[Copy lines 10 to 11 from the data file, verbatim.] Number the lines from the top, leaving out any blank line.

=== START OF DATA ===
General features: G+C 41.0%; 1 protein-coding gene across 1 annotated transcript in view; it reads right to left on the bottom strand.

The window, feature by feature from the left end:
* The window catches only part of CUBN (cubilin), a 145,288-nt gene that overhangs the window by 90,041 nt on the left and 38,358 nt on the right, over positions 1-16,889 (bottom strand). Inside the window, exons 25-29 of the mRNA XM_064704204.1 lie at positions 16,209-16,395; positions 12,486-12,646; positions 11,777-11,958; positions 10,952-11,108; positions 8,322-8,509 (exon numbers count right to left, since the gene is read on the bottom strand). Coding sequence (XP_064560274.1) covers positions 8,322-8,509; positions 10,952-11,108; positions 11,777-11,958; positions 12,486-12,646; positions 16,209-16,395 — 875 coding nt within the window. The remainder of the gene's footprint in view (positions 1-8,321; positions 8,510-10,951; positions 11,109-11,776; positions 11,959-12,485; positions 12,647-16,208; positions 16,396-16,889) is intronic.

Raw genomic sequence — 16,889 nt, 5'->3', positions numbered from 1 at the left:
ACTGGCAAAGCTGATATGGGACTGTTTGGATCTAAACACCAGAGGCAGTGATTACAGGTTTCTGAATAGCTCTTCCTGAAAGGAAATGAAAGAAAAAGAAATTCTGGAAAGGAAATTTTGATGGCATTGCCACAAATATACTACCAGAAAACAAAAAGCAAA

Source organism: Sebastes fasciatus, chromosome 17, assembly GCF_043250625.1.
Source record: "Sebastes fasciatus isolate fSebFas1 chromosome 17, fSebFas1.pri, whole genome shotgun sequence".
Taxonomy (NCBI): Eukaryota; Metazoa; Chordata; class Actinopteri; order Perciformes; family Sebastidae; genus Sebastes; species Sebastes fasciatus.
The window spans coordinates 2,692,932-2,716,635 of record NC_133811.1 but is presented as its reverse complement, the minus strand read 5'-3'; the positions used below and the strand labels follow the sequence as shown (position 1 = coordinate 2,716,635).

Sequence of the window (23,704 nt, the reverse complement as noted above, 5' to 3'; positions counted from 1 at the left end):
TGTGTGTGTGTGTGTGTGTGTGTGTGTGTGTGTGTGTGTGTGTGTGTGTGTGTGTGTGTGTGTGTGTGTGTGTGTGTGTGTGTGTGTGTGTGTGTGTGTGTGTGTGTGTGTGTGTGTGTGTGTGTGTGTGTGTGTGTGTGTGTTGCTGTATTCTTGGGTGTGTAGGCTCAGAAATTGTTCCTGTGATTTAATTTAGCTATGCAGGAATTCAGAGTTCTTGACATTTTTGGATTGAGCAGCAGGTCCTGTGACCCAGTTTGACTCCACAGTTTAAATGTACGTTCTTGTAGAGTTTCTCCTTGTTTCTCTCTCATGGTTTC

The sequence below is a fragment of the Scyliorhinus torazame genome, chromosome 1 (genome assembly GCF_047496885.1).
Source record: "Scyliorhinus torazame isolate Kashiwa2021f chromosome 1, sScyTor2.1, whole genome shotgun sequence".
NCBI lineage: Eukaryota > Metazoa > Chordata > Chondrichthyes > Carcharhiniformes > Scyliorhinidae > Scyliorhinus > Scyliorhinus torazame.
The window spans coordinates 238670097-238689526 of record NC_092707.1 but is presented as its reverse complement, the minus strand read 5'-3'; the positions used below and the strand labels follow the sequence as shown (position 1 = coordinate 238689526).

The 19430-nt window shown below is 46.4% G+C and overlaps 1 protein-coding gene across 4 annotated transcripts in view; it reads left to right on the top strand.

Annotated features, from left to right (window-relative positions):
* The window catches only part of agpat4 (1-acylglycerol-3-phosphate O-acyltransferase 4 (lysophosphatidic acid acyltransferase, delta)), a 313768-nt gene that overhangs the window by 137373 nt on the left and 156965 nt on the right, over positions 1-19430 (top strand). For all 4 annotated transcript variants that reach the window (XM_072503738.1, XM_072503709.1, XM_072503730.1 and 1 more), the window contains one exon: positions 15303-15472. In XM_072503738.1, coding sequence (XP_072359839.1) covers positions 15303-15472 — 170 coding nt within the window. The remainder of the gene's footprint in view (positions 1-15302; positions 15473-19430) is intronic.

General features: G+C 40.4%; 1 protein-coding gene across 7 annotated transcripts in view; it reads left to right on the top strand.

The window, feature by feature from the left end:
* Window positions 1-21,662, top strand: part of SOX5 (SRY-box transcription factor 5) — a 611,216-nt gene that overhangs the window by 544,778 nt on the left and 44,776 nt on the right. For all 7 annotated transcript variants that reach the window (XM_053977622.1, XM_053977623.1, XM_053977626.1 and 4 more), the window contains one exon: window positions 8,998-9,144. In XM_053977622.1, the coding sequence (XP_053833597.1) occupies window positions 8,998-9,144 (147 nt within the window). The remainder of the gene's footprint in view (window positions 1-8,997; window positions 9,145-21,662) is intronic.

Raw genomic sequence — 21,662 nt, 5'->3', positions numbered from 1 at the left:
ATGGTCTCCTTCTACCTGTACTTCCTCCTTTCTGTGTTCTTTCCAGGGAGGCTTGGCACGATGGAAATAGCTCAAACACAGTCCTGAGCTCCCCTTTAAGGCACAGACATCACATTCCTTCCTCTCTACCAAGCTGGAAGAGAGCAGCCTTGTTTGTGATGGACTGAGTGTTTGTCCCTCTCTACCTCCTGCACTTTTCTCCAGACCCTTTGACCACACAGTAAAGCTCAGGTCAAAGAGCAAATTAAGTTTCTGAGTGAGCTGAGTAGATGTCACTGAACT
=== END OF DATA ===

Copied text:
Sequence of the window (23,704 nt, the reverse complement as noted above, 5' to 3'; positions counted from 1 at the left end):
TGTGTGTGTGTGTGTGTGTGTGTGTGTGTGTGTGTGTGTGTGTGTGTGTGTGTGTGTGTGTGTGTGTGTGTGTGTGTGTGTGTGTGTGTGTGTGTGTGTGTGTGTGTGTGTGTGTGTGTGTGTGTGTGTGTGTGTGTGTGTGTTGCTGTATTCTTGGGTGTGTAGGCTCAGAAATTGTTCCTGTGATTTAATTTAGCTATGCAGGAATTCAGAGTTCTTGACATTTTTGGATTGAGCAGCAGGTCCTGTGACCCAGTTTGACTCCACAGTTTAAATGTACGTTCTTGTAGAGTTTCTCCTTGTTTCTCTCTCATGGTTTC